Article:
STP Load (grams/day)

Major Sources of Metals to the STP

STP Load (grams/day)

Sanitary Only Boiler Blow dow n

STP Load (grams/day)

120 100 80 60 40 20 0

Cafeteria (488) Digester Decant Sand Filters 8 6 4 2 0 Cooling Tow er (555) Digester Decant Sanitary Only Sand Filters Boiler Blow dow n

8 6 4 2 0

Digester Decant 815 Sediment Trap Sanitary Only Sand Filters Boiler Blow dow n





Source Control Strategies

(Copper, Lead, Zinc, Iron, and Nickel) Boiler blowdown and sanitary only sources were the largest sources of these metals to the STP.


Source control strategies for boiler blowdown were evaluated (adsorption, ion exchange, chemical precipitation) but not recommended due to high solids loading, metal concentrations, and overall cost to build systems and routine maintenance. Elimination of direct electrical current sources by implementing a stray current evaluation. This could help reduce concentrations of copper, lead and zinc to the STP. Improving the distribution system flushing program (e.g., adding hydrants or blow-offs and eliminating dead-ends) to remove iron.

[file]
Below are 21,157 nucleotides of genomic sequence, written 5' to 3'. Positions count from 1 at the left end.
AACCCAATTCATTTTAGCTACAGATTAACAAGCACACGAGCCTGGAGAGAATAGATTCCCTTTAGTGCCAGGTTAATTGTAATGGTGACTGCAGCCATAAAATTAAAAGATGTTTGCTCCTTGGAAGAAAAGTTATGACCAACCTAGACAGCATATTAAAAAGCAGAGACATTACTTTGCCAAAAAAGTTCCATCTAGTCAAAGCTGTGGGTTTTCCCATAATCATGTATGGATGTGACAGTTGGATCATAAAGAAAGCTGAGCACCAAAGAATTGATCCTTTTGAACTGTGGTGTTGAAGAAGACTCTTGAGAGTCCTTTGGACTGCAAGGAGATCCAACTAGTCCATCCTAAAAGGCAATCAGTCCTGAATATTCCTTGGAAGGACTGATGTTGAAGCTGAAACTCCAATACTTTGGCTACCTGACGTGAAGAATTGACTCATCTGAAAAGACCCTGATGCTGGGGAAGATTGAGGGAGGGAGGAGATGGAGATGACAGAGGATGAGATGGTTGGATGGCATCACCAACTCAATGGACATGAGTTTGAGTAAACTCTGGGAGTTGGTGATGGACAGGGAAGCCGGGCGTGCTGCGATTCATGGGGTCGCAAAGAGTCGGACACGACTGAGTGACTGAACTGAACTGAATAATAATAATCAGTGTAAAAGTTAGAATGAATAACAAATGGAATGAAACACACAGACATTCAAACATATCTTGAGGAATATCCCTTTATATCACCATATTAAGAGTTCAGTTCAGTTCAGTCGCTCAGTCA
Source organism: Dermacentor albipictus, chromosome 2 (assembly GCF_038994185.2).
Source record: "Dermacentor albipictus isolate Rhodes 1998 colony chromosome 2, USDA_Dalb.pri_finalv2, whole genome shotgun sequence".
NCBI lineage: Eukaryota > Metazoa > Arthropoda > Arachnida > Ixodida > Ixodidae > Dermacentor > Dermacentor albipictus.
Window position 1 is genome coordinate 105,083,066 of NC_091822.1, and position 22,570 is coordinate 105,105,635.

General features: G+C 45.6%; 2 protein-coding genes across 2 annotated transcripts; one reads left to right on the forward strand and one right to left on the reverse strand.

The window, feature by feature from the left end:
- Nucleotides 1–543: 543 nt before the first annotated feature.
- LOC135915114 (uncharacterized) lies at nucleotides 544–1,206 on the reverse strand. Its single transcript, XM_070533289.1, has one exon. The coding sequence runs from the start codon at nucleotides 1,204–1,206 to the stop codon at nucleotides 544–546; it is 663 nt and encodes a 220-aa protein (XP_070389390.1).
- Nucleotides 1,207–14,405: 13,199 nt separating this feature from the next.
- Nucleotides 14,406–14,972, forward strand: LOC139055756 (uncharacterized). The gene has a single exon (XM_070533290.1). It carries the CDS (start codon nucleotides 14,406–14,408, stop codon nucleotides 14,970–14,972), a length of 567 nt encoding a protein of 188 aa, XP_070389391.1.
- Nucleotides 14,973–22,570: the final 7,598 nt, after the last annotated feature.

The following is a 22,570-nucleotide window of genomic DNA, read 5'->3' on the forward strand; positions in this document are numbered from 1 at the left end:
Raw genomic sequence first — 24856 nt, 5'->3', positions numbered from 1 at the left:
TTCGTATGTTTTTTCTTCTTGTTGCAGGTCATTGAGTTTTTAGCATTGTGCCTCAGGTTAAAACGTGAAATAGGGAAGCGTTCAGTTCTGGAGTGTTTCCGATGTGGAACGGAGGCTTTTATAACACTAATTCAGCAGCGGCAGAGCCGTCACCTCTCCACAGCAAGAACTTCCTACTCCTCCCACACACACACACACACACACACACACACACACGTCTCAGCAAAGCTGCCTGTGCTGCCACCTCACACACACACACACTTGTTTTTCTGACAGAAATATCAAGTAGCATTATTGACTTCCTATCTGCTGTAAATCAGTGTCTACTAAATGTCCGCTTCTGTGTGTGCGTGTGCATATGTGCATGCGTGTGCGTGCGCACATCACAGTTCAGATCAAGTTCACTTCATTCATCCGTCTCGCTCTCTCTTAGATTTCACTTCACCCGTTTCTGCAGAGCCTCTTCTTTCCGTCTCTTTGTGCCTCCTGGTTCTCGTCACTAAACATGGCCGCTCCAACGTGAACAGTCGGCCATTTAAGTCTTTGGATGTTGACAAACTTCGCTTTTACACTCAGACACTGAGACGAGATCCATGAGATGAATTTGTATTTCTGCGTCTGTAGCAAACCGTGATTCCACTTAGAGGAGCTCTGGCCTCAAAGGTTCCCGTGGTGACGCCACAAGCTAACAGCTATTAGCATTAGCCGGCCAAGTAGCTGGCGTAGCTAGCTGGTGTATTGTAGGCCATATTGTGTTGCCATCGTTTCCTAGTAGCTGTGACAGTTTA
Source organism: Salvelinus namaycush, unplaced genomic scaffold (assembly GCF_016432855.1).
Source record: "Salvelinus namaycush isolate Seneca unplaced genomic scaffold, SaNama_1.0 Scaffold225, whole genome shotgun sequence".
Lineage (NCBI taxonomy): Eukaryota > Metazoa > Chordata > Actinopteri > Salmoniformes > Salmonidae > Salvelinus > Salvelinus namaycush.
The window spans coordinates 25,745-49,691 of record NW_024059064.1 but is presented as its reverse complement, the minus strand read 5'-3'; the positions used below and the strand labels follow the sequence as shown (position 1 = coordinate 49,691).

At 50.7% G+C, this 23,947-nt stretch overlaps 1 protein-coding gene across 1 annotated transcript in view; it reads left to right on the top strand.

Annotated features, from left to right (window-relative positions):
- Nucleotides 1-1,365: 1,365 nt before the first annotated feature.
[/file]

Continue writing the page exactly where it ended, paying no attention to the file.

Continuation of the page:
No Further Consideration


To be Considered


To be Considered

Source control for other significant sources (e.g., laboratory wastes) is not recommended since enhanced treatment of sanitary wastes is required.


No Further Consideration

Source Control Strategies (Mercury)

Sand filter beds were determined to be the largest source of mercury at BNL followed by sanitary/laboratory wastewater sources: Biology (463), Chemistry (555), general laboratories (703), and Target Processing Labs (801), and sanitary only sources (Bldg. 400, 460 and the Apartments. A multi-phased approach recommended:

Phase 1 - replace laboratory sink traps · Phase 2 - decontaminate piping in buildings with mercury release




Phase 3 - treat isolated laboratory wastewater streams

using mercury absorbent/ion exchange; only applicable at Bldgs. 555 and 815 due to isolated piping systems.

Only if STP process is not upgraded


STP Disposal Options

Continue Discharge to Peconic

· Improved treatment required to

reduce metals concentrations (e.g., precipitation, carbon adsorption, ion exchange) · Replace sand filters with new rapid sand filters most likely required pending chosen technology.

Redirect discharge and recharge to groundwater

· New recharge basins will be



STP Treatment Options

Chemical Precipitation ­ adding treatment reagents to bind with the metals so that they can be removed from solution.

· ·

· ·